Moving Checklist for Business Phone System IT and Hardware

You're moving your business across town or across the street, and with that, your office IT and phone equipment. In a small to medium-sized business, the task of coordinating this relocation often falls to the owner, an executive, or office manager—not technical specialists.

To minimize the amount of downtime and potential chaos during the move, here are some things to consider before unplugging your desk phones.

Take inventory and decide whether to keep, cull, replace, or outsource

The moving process starts with a thorough inventory of current IT and telecom assets, their functions, connections, power sources, and cooling requirements. This includes taking and labeling photos of every device on every rack, front and rear. Label every phone with the name of its user and/or location.

You can free up more rack space (and save on the move) by ditching unused servers, and consolidating those with low usage rates into virtual servers on one physical machine. This may also be the time to update your servers, gaining faster, more elastic computing capacity and newer operating systems. Or, use this opportunity to make the switch from an on-premises phone system to a cloud VoIP provider to go completely hosted.

Recycle unused or old IT hardware when moving

Ensure the new office network is VoIP ready

You want to be sure the network in your new location is ready to go on moving day. Once connectivity is provisioned and your network is installed, your IT contractor should verify the labels of every wall socket and patch panel, and test cabling from end to end, giving you a report on the results. Ports should be in place for desk phones, printers, intercoms and other IP devices. Ensure that core switching and routing hardware are properly configured.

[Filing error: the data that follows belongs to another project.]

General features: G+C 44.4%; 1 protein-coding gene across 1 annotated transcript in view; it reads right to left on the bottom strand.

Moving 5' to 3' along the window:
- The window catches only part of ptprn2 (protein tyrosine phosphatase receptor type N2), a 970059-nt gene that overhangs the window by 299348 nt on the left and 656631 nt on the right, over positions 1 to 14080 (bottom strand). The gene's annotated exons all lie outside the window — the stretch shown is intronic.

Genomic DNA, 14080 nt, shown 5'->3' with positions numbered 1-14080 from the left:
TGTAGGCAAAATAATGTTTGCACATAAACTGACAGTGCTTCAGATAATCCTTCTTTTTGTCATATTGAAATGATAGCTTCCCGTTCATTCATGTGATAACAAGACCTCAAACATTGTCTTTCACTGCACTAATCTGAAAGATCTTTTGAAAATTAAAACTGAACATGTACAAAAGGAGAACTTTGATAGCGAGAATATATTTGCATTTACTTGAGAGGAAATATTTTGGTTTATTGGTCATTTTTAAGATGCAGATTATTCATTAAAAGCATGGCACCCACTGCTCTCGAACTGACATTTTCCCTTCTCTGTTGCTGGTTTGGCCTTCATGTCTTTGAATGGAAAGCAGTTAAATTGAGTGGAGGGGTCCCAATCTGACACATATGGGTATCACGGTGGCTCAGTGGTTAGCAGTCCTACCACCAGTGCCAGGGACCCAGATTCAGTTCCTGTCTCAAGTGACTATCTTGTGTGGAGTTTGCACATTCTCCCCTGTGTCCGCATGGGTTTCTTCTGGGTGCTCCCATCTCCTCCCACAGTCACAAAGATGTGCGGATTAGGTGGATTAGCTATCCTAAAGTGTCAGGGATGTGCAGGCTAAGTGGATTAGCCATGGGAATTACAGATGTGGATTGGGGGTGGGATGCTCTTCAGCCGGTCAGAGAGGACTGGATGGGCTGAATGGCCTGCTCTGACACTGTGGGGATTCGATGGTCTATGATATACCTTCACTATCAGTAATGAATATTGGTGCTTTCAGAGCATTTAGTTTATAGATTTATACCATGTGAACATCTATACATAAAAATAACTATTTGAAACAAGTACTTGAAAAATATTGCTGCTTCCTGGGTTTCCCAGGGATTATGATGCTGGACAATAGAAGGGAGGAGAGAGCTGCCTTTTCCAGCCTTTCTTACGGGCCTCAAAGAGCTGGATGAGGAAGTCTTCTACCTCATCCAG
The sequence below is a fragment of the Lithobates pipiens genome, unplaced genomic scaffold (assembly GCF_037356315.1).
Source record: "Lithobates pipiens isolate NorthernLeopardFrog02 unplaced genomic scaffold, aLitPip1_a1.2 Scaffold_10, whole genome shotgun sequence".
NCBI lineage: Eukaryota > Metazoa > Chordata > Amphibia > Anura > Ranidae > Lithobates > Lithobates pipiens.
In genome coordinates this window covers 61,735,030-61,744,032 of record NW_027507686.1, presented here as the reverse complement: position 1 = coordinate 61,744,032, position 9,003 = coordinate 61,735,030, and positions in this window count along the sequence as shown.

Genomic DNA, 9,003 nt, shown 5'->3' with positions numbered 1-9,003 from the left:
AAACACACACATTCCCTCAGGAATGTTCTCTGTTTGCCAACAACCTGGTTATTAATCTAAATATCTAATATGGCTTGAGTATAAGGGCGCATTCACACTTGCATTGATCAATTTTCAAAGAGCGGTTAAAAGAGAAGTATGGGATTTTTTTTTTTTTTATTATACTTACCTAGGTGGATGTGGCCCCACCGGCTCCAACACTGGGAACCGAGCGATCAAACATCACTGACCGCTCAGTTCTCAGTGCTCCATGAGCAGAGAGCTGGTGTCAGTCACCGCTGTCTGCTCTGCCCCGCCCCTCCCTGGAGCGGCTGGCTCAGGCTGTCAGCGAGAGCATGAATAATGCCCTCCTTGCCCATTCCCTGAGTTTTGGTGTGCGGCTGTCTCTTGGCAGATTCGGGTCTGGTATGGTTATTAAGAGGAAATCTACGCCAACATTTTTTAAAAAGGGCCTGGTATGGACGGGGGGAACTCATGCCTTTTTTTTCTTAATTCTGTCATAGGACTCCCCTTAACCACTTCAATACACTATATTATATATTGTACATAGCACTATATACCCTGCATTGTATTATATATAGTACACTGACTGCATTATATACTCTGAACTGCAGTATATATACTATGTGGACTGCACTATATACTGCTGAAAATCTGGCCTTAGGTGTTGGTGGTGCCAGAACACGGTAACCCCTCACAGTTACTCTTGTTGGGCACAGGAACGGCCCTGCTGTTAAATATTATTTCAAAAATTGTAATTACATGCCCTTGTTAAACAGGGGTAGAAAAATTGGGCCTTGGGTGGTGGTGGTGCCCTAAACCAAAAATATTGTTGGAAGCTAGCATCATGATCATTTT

Unless yours is a very phone-centric business or your staff make many video calls, typical business bandwidth should easily support your VoIP phone system. A quality VoIP call typically requires only 100 Kbps, or one tenth of a megabit-per-second data rate. If you'd like to be sure, your IT staff can test your current VoIP network load with free traffic-testing tools available here.

Keep the phone lines active during the move

Staying in touch with callers during a move is a non-issue to those using cloud phone systems. With a cloud phone system, your phone number can be configured to ring any IP-connected extension, anywhere—on a computer, desk phone, or mobile softphone app. Some providers even allow multiple endpoints registered to the same user to ring simultaneously, so employees don’t have to worry about not having a desk phone on moving day.

If are you moving within the same geographical area, you can keep the phone number your customers know (and the one on your business cards, all other printed and online marketing materials, not to mention contact lists). Should you be moving to a new region, your phone service provider should be able to offer you a new business phone number with the local calling code.

If you have an on-premises phone system, however, you won’t be able to take calls while it's on the truck. You must notify your phone company or your SIP trunking provider in order to keep your number active during the move; they will temporarily forward your number to the new address or to a voicemail box until it is set up in the new location.

Executive on video phone call during office move at a cafe